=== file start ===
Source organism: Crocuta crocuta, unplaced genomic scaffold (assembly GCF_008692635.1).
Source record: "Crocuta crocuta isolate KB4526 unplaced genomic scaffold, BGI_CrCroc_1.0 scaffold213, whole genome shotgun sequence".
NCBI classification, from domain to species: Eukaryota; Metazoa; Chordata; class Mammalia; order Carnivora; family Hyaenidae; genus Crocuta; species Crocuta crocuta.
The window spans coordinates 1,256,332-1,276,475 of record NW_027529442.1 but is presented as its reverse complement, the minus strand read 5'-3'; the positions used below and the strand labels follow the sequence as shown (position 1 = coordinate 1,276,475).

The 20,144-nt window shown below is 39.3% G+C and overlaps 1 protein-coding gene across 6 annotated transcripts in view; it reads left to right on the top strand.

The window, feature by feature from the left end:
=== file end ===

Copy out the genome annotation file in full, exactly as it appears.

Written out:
Source organism: Crocuta crocuta, unplaced genomic scaffold (assembly GCF_008692635.1).
Source record: "Crocuta crocuta isolate KB4526 unplaced genomic scaffold, BGI_CrCroc_1.0 scaffold213, whole genome shotgun sequence".
NCBI classification, from domain to species: Eukaryota; Metazoa; Chordata; class Mammalia; order Carnivora; family Hyaenidae; genus Crocuta; species Crocuta crocuta.
The window spans coordinates 1,256,332-1,276,475 of record NW_027529442.1 but is presented as its reverse complement, the minus strand read 5'-3'; the positions used below and the strand labels follow the sequence as shown (position 1 = coordinate 1,276,475).

The 20,144-nt window shown below is 39.3% G+C and overlaps 1 protein-coding gene across 6 annotated transcripts in view; it reads left to right on the top strand.

The window, feature by feature from the left end: